Can You Make Music Without a MIDI Keyboard Controller?
When I started making music, I didn’t have a MIDI keyboard. Just my computer, a standard computer keyboard, mouse, and software. With that setup, I created “Primo Lux – Turnpoint” which went to top positions on the Dutch dance charts, and many other songs as well.
Hear for yourself…
Most DAWs will have some note view (often called a piano roll) where you can place the notes one by one via a mouse.
Also, many DAWs – like FL Studio for example – have a built-in option to use your regular computer keyboard as a virtual piano keyboard. That’s right, the same keyboard you use to chat and send emails with can be used to send MIDI information to FL Studio. How cool is that?
For example, you could set the letter “Q” on your computer keyboard to equal note C, letter “W” to note D and so on and so forth. From there, you could play a melody via those mapped keys. I used to use this feature a lot before I got my first MIDI keyboard. And you can too!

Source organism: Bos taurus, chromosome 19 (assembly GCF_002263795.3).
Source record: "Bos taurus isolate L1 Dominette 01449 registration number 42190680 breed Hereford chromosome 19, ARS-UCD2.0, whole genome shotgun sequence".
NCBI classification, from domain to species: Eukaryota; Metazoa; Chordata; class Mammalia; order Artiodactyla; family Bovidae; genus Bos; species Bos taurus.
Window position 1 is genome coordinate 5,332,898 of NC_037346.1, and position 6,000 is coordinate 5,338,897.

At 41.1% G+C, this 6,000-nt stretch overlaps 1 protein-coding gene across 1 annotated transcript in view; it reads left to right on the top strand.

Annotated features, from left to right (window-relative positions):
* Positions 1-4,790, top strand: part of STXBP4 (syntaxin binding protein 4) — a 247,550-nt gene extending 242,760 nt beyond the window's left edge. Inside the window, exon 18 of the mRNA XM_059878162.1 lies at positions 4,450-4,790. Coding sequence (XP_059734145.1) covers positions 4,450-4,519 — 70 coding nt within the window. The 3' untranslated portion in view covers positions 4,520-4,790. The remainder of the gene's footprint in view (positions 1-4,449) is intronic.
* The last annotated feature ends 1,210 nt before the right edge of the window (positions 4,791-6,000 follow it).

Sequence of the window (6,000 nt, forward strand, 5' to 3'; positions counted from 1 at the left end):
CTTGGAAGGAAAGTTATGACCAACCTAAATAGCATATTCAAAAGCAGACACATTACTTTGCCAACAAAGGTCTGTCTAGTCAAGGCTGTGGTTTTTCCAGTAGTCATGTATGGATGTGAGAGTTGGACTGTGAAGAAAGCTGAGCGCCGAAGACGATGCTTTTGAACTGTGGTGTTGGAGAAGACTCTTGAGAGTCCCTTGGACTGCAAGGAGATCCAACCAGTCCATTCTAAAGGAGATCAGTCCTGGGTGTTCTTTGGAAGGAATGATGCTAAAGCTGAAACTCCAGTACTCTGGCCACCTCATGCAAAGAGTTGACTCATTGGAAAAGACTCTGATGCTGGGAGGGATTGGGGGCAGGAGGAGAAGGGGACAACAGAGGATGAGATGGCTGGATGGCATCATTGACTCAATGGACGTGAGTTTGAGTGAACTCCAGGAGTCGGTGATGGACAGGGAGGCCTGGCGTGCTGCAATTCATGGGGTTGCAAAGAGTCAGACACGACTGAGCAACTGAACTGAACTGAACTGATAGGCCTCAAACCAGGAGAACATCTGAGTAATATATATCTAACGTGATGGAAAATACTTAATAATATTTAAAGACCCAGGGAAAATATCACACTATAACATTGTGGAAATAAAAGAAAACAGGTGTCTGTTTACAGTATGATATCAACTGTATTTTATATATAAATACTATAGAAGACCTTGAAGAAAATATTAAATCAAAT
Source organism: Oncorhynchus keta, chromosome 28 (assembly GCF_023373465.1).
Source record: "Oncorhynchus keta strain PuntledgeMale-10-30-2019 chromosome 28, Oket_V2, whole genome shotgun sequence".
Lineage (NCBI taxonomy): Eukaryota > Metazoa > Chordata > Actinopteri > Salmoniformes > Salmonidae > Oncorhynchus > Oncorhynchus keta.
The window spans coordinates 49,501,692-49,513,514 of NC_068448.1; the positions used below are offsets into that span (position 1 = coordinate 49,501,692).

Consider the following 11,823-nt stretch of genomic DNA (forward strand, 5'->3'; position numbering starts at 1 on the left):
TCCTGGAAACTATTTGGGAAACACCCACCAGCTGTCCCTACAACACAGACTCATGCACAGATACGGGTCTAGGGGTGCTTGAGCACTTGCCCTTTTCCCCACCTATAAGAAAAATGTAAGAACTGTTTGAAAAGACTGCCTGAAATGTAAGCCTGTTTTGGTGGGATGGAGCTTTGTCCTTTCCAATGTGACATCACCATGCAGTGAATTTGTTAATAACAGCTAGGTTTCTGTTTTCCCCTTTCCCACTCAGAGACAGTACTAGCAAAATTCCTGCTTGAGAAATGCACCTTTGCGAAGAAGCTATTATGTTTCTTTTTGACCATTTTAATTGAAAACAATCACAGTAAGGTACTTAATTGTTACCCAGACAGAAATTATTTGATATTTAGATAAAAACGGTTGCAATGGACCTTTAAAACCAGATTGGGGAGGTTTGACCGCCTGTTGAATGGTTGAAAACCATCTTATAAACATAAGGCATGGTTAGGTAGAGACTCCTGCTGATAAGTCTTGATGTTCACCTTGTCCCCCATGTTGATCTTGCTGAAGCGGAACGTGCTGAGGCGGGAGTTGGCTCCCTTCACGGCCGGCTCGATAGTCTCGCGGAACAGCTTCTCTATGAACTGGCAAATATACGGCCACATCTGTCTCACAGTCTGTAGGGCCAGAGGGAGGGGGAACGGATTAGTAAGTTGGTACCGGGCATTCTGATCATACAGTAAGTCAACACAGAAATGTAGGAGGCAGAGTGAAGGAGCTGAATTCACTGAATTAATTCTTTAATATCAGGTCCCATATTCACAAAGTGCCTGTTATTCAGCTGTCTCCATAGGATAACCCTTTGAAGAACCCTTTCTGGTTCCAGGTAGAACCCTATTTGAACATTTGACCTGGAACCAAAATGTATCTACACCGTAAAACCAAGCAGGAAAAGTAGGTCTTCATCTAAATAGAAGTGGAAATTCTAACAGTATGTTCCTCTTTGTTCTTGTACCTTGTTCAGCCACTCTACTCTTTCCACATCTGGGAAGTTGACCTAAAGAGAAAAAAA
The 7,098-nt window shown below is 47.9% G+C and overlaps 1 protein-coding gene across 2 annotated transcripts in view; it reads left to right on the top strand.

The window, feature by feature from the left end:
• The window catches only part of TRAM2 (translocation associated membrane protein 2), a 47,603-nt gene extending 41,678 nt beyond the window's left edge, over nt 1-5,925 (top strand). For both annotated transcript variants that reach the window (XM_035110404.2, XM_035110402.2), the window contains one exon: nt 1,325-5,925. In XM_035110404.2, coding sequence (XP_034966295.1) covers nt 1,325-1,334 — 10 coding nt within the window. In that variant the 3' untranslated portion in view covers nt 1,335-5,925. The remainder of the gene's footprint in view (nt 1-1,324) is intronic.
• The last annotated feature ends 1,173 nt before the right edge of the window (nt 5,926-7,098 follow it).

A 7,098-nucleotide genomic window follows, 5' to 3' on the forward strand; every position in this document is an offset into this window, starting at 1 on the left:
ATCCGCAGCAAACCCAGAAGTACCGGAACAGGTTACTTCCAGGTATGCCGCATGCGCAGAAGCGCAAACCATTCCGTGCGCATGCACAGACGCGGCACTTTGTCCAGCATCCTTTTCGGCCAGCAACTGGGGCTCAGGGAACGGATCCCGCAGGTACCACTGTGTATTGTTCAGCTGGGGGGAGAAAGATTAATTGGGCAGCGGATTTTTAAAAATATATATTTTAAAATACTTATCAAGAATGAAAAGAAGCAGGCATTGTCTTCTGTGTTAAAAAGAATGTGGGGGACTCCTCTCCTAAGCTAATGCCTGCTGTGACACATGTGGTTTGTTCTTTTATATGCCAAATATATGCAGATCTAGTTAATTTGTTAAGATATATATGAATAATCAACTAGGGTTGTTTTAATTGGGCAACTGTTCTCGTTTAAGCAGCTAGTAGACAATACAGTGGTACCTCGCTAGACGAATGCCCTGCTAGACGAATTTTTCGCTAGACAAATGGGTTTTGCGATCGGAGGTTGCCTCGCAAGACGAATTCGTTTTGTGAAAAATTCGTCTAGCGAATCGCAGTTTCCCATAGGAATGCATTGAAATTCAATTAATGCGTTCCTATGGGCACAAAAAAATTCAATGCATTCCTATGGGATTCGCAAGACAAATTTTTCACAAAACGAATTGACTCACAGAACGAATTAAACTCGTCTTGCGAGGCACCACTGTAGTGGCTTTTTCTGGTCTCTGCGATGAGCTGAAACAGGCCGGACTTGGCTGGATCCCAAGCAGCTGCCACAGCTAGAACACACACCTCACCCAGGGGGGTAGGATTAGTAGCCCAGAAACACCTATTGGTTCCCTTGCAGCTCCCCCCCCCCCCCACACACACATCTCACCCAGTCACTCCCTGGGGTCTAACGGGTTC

So as you can see, a MIDI keyboard isn’t necessary to make some inspiring music on your computer. However, hitting a real keyboard gives a whole different feel. For this one reasons alone, I would recommend getting your first MIDI keyboard as you can afford it.
Let me explain…
Playing melodies and bass lines, live, with MIDI controller gives more of a “human touch” versus programming them with a mouse and computer keyboard. Also, in time, you’ll most likely learn how to play the piano a little bit so it’s a natural progression and the sooner the better.
Now, if you’re already skilled in playing the piano, congratulations, because you have a head start!
And In this case, I would say a MIDI keyboard is a must-have for you. It’ll make the process of creating music not only more fun but also more efficient. Even though programming is possible with your mouse and computer keyboard, it’s VERY time consuming and can sometimes ruin the process/vibe.